Today, there are fewer "fundamentalists" on either side of the debate. Just a tiny-if vocal-minority believe that abortion is always wrong. Even most of those who campaign for tighter legal restrictions concede that there are circumstances when abortion may be legitimate. But, on the other side of the debate, there are fewer voices prepared to argue a robust defense of a woman's absolute right to choose abortion. Sometimes objections are made to reasons for which the abortion decision is made (for example, some believe abortion on grounds of abnormality is uncomfortably close to eugenics), sometimes a line is drawn at a particular gestational limit.

The issues surrounding late abortions are particularly contentious. We understand more than ever about fetal development and there is increasing speculation about when a fetus becomes "aware." Techniques in fetal medicine have made it easier to sustain the lives of severely premature babies. Infants can now be saved at gestations when fetuses can be legally aborted. Increasingly, obstetricians talk of having two patients-the woman and the fetus. Discussions about the rights of the child (and, indeed, the rights some bestow on animals) have encouraged debates about what rights, if any, should be conferred on the fetus-and if not, why not. Whereas the abortion debates in the 1970s were about the social status of women, today's discourse increasingly focuses on the ethical status of the fetus.

A recent MORI poll in the UK found that just 15 percent of those questioned disapproved of abortion when a child would be born with serious physical disabilities. Those who support abortion in these circumstances often argue that it is wrong for a child to be born into a life of pain and suffering-in other words, the abortion is perceived to be in the interests of the child. The prochoice chant "every child a wanted child" (which focuses on the well-being of the child) seems a more comfortable, less contentious slogan that its counterpart of "every mother a willing mother." Attention is focused even more intensely on the fetus in the US where anti-choice campaigns have appropriated the "feminist"

concerns about male violence and maternity benefits to argue that the fetus should have status as a person. Last year saw moves to entitle fetuses to be recipients of health care benefits, and potential legislation to make assault of an "unborn child" a crime.

"In so far as there is a consensus on the abortion debate it is probably an agreement that it would be better if the need for abortion could be eliminated."

The extent of moral confusion, or perhaps cynicism, is starkly illustrated by the recent referendum in Ireland. Had the proposition not been defeated it would have led to an even greater tightening of the already impossibly restrictive grounds on which a woman could terminate a pregnancy. At the same time, the Catholic-dominated political class wished to clarify that emergency contraception was not an abortifacient by defining abortion as the termination of pregnancy, postimplantation. The softening on emergency contraception was clearly seen as a political trade-off, a measure to help women avoid abortion, a clear case of politics not principle. Ironically, while those supporting restrictive abortion in Ireland were pursuing this argument, in England, a non-Catholic anti-abortion organization had taken legal action to try to determine that emergency contraception was an abortifacient since it has the potential to interrupt the implantation of a fertilized egg.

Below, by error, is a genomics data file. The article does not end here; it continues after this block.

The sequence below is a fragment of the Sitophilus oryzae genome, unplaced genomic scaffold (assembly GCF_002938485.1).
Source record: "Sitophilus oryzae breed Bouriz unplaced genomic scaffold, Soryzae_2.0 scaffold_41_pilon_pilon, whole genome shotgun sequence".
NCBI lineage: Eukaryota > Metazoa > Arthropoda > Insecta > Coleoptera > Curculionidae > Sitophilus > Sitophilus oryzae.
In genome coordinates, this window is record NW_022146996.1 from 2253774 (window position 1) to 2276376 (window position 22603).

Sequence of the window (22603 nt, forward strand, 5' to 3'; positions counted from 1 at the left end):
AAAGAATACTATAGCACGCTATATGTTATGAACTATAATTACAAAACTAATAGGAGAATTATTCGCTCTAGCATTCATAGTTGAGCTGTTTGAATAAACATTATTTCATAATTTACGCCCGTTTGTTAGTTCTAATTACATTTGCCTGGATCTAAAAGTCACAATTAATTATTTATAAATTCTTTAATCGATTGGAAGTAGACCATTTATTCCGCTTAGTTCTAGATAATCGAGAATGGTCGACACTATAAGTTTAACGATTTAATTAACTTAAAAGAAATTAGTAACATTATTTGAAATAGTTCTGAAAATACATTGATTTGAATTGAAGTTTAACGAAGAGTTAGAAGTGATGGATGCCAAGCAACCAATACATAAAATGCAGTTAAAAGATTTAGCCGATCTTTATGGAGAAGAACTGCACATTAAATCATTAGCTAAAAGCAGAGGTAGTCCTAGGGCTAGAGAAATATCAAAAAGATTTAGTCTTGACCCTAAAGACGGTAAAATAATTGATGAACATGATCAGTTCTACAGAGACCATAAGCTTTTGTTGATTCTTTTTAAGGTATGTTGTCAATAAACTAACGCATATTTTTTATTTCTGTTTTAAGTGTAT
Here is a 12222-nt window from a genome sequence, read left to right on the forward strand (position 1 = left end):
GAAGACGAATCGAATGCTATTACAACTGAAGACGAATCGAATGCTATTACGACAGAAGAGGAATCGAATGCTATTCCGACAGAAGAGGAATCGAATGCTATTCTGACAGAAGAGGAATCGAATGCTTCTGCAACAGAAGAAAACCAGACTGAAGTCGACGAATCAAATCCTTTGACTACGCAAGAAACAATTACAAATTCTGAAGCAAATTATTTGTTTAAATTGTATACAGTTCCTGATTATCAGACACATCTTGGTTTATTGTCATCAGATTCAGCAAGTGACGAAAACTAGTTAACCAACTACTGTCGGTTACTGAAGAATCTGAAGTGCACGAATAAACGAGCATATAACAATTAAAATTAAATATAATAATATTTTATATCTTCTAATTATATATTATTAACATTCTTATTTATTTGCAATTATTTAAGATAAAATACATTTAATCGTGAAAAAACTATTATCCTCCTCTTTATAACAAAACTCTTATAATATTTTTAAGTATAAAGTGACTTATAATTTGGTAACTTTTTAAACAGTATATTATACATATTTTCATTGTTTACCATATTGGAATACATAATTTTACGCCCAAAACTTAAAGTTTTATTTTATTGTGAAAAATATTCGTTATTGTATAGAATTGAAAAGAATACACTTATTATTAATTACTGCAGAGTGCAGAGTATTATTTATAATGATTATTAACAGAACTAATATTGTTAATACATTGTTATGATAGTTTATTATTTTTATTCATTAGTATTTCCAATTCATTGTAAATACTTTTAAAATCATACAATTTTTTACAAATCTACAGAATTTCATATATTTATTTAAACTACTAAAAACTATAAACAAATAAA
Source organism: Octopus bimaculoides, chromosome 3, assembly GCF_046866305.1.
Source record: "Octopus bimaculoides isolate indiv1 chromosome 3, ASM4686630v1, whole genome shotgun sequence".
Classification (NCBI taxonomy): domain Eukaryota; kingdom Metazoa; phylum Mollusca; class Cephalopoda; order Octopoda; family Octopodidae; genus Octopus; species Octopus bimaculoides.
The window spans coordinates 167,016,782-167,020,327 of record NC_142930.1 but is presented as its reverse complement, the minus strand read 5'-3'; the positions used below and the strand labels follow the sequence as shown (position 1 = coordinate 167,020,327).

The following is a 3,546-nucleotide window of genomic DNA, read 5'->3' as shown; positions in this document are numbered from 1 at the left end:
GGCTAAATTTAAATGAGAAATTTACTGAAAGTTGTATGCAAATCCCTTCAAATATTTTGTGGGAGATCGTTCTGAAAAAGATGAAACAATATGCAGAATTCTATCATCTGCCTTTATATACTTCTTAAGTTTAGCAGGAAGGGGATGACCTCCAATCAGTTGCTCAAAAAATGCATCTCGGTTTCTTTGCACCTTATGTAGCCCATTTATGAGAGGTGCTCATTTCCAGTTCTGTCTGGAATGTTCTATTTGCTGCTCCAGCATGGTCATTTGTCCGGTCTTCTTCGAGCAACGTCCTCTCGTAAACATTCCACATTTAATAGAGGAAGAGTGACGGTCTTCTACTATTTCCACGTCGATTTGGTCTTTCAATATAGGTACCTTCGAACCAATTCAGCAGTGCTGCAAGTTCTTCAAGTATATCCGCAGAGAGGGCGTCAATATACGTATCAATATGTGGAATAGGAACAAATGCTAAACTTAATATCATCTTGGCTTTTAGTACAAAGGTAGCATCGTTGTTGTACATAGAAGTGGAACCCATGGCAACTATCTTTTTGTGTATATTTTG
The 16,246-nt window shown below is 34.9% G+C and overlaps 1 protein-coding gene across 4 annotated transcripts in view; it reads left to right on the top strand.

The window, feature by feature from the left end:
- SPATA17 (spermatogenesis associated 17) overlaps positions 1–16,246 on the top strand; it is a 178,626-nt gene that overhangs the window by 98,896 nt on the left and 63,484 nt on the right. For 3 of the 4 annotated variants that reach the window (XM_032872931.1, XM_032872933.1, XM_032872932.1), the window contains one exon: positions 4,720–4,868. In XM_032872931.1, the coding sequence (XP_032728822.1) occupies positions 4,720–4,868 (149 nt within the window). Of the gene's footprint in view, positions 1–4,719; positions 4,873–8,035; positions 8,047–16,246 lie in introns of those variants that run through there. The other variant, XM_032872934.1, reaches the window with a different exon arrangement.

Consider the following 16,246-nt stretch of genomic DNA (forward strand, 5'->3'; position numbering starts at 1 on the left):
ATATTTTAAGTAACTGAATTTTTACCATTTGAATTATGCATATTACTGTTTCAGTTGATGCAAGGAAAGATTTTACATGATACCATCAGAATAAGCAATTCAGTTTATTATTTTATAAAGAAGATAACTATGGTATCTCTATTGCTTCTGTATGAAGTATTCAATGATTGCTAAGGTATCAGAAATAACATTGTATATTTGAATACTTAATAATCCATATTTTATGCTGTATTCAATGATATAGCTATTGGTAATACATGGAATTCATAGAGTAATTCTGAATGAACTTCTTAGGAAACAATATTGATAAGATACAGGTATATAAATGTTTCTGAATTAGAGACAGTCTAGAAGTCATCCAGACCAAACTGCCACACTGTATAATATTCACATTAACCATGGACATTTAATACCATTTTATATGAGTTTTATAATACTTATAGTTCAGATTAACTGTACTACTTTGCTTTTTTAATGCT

Few people today are enthusiastic about abortion. It is reluctantly accepted as a part of modern life. In so far as there is a consensus on the abortion debate it is probably an agreement that it would be better if the need for abortion could be eliminated. Conservatives see this as being achieved by bolstering the status of marriage and encouraging abstention outside it. Liberals promote the avoidance of abortion by better use of contraception.

But in reality, abortion cannot be eliminated and it is up for debate about whether the number of abortions may be reduced. It may be that the almost universal acceptance of the need for planned parenthood ultimately depends on the availability of abortion.

The central feature of the abortion debate today is that it has become demoralized. There is little argument for an absolute right of the fetus to life, but also less for the absolute autonomy of women. Arguments from both sides of the debate focus on what is pragmatic more than what is principled. And sometimes pragmatism can be dressed up as principle and sometimes it can cross-dress in the other direction with principle disguised as pragmatism. Arguably, the issue most likely to engage all perspectives in the global abortion debate is not so much whether or when the embryo/fetus is deserving of respect per se, but how much respect and value we accord to a life (that does not even know it is alive) relative to the respect and value we have for the life of the woman who carries it. It may be that this will sit more easily with policymakers and the public because it allows for the triumph of compromise over what is perceived as "fundamentalism" or "extremism."

Ann Furedi is the former director of communications at the British Pregnancy Advisory Service.